Pulpit Reflections by the Rev. Robert Grossman Providence Reformed Church Are the millions of Americans who were shocked, horrified and angered by the events of last Sept. 11 right to react to terrorism in this way? Or are we simply being one-sided and allowing our patriotism to get in the way of clearer thinking?
The fact is that such events raise most vehemently the question, "Are there moral absolutes?" Is terror, or genocide, or torture of fellow human beings ever justified, or is it always wrong? If you are saying with me, "Of course there are moral absolutes, this kind of killing of innocent people is never justified," I say, hurray! But I want to challenge us to be much more consistent in our recognition of moral absolutes in private and public morality than we have become accustomed to being in recent years here in the U.S.A.
On the other hand, if you truly think there are no moral absolutes, I want to challenge you with the monstrosity of the kind of acts that result from such thinking. The Taliban government not only tolerated international terrorism, it practiced terrorism against its own Afganistani citizens. Just because this was done in the name of Islam does not make it right. It is always wrong, wrong, wrong to murder, rape and pillage innocent people.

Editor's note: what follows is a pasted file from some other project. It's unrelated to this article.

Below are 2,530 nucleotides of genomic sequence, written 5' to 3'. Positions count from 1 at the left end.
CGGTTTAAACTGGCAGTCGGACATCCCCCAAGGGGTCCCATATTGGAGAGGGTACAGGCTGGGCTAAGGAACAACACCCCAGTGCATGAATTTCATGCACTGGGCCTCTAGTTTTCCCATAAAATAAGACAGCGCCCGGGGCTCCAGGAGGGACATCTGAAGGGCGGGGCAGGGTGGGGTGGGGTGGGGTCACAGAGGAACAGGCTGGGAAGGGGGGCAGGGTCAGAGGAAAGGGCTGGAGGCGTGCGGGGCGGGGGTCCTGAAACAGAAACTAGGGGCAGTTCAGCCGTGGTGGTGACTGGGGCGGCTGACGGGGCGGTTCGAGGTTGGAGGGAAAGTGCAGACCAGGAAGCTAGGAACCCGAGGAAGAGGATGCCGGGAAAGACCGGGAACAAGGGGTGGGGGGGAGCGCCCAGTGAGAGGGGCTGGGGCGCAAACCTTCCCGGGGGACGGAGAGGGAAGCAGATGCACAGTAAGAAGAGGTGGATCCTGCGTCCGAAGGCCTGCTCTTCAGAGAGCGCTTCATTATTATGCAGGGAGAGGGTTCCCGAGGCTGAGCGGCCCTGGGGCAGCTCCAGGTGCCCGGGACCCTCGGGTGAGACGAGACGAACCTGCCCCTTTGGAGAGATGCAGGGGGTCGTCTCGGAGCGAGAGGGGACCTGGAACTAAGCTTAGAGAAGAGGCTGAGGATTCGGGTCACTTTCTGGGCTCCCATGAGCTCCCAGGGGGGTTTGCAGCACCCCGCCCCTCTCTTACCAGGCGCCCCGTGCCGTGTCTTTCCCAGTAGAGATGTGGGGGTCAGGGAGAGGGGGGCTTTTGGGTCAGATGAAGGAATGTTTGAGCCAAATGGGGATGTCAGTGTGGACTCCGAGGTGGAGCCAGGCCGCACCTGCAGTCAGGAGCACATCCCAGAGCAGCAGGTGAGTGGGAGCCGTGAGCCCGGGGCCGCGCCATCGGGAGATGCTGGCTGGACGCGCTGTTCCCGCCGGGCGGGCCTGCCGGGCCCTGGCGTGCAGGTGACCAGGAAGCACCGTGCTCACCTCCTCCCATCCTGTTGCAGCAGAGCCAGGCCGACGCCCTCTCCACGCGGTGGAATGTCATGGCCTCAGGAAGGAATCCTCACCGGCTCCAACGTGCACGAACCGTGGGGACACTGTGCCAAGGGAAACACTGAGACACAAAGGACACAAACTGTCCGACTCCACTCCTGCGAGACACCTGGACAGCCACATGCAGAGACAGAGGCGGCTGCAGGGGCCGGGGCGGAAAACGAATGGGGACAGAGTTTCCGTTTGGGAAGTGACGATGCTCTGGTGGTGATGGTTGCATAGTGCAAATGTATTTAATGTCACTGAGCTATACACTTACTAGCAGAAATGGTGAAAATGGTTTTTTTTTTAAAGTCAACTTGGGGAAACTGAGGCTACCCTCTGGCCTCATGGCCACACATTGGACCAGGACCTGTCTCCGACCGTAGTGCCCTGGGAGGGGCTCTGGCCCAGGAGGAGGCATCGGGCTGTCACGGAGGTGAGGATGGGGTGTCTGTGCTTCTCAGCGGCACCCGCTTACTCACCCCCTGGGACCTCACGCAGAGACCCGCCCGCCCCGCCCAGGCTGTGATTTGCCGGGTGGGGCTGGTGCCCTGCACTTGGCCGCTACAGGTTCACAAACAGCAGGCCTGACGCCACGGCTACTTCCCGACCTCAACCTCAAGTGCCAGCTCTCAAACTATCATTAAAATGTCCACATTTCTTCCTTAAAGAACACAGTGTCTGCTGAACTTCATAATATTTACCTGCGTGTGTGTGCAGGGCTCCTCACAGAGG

Yet this idea that there are no moral absolutes arises again and again in modern America. We find it, for example, in the disguise that says, "If it gives me pleasure, it must be OK, and you are wrong to criticize me." When the apostle Paul in Romans 1 describes homosexuality as "leaving the natural use of the woman, men burned in their lust for one another," he is observing that such a practice violates a moral absolute that God has built into nature itself.
When we in America subsidize single motherhood by providing welfare only to families with no resident father while refusing to help families that stick together, we are dooming thousands of women and children to abuse, and are providing a social ghetto in which criminality will flourish. The fact that the Bible and civilized society in world history have forbidden sex outside of marriage is not by chance, it is simply observing a moral absolute. The same things are true of stealing and lying; even thieves and liars do not want to be stolen from or lied to.
We cannot have it both ways, terrorism and torture violate moral absolutes, but so do theft, adultery and lying. In fact, theft, adultery and lying are simply less violent forms of hurting people, and in the end they hurt our whole society.